New tools to help keep your family’s medical records at your fingertips
Published: August 27, 2019
By: Malia Jacobson
Not long ago, patients rarely got a peek at their personal health records, thick files tucked in medical offices’ weighty file cabinets. Today patients can access personal health information in minutes, thanks to online “patient portals” offered by a growing number of hospitals and clinics.
But what if you see a few different doctors or specialists at different clinics or hospitals? What if you need to track health records for a family, manage multiple chronic conditions, or receive care from natural or holistic providers outside of the hospital system?
While patient portals are common, tools to track health records across multiple hospitals, devices and family members aren’t. That’s changing, though.
Here are tools that can track and store electronic health records for you and your family members without logging into dozens of patient portals or crowding your phone with apps. Peace of mind with less paperwork — sign me up STAT.
For personal health records: Apple Health Records, free. Apple launched Health Records last year, giving users the ability to track their health records across multiple hospital systems. Health Records uses healthcare-industry tech to communicate securely with the health system’s or clinic’s records through a direct, encrypted connection.
To use Health Records on your iPhone or iPad, select Health Records in the Health Data tab of the Health app. In South Florida, dozens of hospitals and clinics participate, including Memorial Healthcare System, Cleveland Clinic, Jackson Health System and Baptist Health South Florida.
For family health records or multiple chronic conditions: CapzulePHR (www.capzule.com), free. Need to track records for multiple health conditions or a houseful of people? With the capacity to store records for up to six family members, CapzulePHR allows users to share health data between devices, communicate with healthcare providers, keep track of appointments and medications, and create QR codes for emergency first responders. Spreadsheet devotees can import files from other devices to create charts and graphs, which can be shared with healthcare providers. And cloud backups, including Google Drive and Dropbox integration, add a layer of reassurance.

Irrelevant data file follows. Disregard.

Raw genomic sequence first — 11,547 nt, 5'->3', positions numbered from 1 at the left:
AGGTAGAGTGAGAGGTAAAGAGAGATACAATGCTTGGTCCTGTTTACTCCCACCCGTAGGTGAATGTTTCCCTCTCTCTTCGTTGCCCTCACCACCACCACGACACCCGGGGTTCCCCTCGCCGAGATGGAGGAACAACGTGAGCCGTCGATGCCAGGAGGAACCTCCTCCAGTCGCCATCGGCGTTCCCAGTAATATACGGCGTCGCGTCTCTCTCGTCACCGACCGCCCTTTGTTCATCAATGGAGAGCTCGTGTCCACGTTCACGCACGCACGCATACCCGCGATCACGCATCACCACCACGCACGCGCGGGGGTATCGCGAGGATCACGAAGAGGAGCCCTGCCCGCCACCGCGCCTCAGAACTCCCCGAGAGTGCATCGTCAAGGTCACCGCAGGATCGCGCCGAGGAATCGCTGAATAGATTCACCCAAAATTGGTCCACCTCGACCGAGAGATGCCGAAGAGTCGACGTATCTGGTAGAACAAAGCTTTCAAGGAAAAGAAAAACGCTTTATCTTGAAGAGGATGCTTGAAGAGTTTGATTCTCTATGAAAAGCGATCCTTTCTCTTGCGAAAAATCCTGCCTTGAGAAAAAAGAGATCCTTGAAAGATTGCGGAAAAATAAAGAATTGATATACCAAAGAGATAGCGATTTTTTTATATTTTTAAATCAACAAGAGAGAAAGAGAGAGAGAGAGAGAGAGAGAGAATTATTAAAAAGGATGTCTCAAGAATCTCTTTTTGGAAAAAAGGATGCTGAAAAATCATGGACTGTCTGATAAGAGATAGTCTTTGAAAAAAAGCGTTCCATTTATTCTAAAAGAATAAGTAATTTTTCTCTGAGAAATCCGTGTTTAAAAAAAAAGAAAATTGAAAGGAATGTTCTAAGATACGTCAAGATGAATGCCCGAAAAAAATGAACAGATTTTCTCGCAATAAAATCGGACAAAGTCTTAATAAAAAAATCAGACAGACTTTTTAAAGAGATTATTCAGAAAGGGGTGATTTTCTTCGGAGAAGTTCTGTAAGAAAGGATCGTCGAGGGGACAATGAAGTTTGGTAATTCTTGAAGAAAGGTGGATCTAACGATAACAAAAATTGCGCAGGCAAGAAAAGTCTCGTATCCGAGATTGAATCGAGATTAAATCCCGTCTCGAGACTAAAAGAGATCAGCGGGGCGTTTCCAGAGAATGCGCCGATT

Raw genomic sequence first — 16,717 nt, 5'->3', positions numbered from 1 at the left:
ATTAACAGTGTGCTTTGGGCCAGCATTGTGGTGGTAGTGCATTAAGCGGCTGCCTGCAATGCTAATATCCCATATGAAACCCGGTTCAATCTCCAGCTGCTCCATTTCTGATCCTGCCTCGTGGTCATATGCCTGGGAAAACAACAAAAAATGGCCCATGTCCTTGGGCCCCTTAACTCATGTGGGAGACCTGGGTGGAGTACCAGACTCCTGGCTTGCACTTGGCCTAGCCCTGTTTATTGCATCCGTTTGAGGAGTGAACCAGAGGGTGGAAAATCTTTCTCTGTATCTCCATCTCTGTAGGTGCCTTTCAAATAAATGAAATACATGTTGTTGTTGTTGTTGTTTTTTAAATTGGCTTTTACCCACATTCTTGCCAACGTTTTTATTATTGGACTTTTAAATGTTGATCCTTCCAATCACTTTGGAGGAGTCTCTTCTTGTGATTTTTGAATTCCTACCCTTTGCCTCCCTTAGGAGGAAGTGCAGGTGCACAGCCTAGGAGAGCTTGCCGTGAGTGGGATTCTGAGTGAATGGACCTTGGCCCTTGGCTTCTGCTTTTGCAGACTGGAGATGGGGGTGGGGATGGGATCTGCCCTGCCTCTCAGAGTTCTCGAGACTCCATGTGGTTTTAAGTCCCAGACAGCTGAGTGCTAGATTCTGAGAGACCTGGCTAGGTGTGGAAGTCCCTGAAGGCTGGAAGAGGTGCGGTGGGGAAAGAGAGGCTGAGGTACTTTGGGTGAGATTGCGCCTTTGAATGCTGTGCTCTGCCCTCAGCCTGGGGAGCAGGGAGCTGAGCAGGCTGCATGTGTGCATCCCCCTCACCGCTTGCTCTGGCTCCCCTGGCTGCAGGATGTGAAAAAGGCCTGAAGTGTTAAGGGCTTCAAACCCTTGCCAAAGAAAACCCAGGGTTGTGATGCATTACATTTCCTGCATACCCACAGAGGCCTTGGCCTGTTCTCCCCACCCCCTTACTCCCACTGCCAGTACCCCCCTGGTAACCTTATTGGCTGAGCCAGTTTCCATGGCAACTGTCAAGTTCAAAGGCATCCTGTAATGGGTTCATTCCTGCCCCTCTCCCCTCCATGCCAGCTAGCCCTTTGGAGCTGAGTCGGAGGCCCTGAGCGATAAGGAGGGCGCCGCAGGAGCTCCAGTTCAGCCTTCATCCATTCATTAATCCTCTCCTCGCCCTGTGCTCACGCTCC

For new or expectant moms: Mahmee (www.mahmee.com), subscription-based. Between regular prenatal visits, specialist appointments, and support from labor and birth pros, health records pile up during pregnancy and the postpartum period. Millions of new moms have health records scattered across multiple providers, putting them at risk of dangerous healthcare gaps during a vulnerable life stage, says Melissa Hanna, CEO and co-founder of Mahmee.
“We give you a dashboard that links mom and baby’s health records, so health data isn’t fragmented,” she says. “This makes it easier to track your entire care experience.”
Users also have access to a private messaging hotline and online support groups led by experts.
For families with health data from lots of sources: Coral Health Records, free at the Apple App Store or Google Play. Families who move frequently may have a trail of medical records spanning the country. Coral Health Records allows users to compile health data from nearly 600 health systems in the United States and combines electronic health records from patient portals such as MyQuest, MyChart, healow, FollowMyHealth, and HealtheLife. HIPPA-compliant technology allows users to store data securely and share records with healthcare providers as needed. And parents and guardians can easily track health records, prescriptions, immunization records, and allergy information for the children in their care.
For those caring for a spouse, aging parent, and children: My Medical (www.mymedicalapp.com), $4.99. Tracking health records for large families or multiple generations takes a robust database, calendar capabilities and lots of built-in reminders. My Medical allows caregivers to track health records for multiple generations of family members, store immunization records, and compile complex health data for children with special health needs. Helpfully, the app lets users store notes and snapshots to help keep everything straight — so if you need to snap a photo of your child’s medication label, take notes at an appointment, or save the contact information for your dad’s cardiologist in one spot, you’re covered.